Harry Roseman

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Harry Roseman (born 1945 in Brooklyn, New York) is a sculptor, photographer, draftsman, practitioner of web based works, and professor of art at Vassar College where he currently chairs the Department of Art.

In addition to having had many solo exhibitions, Roseman has produced a number of major commissioned public sculptures.

In 1990, the artist was commissioned to produce a sculpture for the Metropolitan Transportation Authority’s Arts for Transit program. Under the auspices of this public/private cooperative, Harry Roseman produced a 71-foot-long (22 m) bronze sculptural relief titled “Subway Wall”. The piece is a depiction of a landscape integrated within the architecture of the corridor and references aspects of its ascending and descending structure, located directly under the J.P. Morgan Chase headquarters at 60 Wall Street in New York City.[1]

After four years in development, another sculpture titled “Curtain Wall” was installed in 2001 at the International Air Terminal at John F. Kennedy International Airport in NYC. The 600-foot-long (180 m) sculpture depicts cloth and curtains, suggesting wind movement, clouds, and the sky.[2]

One prominent area of Harry Roseman’s career involves photographic images later adapted as web-based projects including “Self-Portraits”, “Visitors: a Journal”, and “Groups: a Web Project”.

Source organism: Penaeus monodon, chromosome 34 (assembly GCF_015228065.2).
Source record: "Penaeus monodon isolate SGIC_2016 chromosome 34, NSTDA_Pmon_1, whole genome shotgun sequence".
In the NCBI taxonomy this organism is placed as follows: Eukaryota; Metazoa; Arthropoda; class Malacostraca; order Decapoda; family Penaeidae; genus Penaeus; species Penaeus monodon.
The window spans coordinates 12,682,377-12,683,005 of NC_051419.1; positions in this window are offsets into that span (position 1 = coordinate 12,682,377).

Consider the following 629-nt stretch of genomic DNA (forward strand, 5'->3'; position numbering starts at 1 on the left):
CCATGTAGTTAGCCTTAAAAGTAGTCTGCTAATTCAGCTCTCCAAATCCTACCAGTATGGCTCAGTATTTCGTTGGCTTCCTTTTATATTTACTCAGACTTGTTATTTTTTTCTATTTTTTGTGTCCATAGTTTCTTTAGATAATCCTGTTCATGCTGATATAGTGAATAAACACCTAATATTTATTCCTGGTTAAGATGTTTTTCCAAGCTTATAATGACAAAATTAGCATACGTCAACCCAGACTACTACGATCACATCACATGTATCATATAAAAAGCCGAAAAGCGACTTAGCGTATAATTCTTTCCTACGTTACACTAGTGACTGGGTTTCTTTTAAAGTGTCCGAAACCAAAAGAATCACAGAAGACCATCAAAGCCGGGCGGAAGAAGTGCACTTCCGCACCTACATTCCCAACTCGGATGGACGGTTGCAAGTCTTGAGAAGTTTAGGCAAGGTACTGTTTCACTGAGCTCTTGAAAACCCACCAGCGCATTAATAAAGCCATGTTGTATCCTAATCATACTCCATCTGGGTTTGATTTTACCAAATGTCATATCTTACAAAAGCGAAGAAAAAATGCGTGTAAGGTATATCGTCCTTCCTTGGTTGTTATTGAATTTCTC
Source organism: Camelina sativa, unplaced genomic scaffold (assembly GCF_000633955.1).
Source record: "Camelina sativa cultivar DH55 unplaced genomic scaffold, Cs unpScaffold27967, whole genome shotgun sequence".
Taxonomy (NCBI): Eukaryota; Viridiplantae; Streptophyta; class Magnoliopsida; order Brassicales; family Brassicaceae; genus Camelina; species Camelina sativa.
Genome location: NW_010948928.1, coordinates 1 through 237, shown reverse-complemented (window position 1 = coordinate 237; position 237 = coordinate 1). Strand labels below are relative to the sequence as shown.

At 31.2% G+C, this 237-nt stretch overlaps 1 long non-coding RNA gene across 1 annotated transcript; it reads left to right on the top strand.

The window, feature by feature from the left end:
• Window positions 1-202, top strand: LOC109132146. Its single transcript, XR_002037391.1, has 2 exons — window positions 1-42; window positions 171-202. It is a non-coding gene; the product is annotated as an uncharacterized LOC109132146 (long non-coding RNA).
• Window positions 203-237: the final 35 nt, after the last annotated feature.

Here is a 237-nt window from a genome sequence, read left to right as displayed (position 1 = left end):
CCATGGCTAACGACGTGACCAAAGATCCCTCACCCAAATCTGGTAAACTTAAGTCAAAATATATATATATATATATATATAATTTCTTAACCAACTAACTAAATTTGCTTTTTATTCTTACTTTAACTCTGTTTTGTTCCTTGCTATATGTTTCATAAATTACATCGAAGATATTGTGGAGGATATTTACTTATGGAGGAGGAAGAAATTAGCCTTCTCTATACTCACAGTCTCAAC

“Visitors: a Journal” is a visual and verbal record starting in 1971 of those who have visited where Roseman lives including friends, relatives, workers (plumbers, etc.), door-to-door solicitors (Jehovah’s witness, etc.). “Groups: Friends and Acquaintances” began in 1956 but did not develop into an organized project until 1985. For many years the work lacked form. When transposed to the Internet, the new form intersected with the work itself, engendering “Groups: Individual Pages”. The art work serves as a cultural and social document. Its patterns have been tracking the intersecting lives of some participants for as long as thirty-eight years. These web-based works consist of thousands of photographs and are contained on the artist’s website.


  1. ^ [1], Retrieved November 1, 2009
  2. ^ [2] Retrieved November 1, 2009

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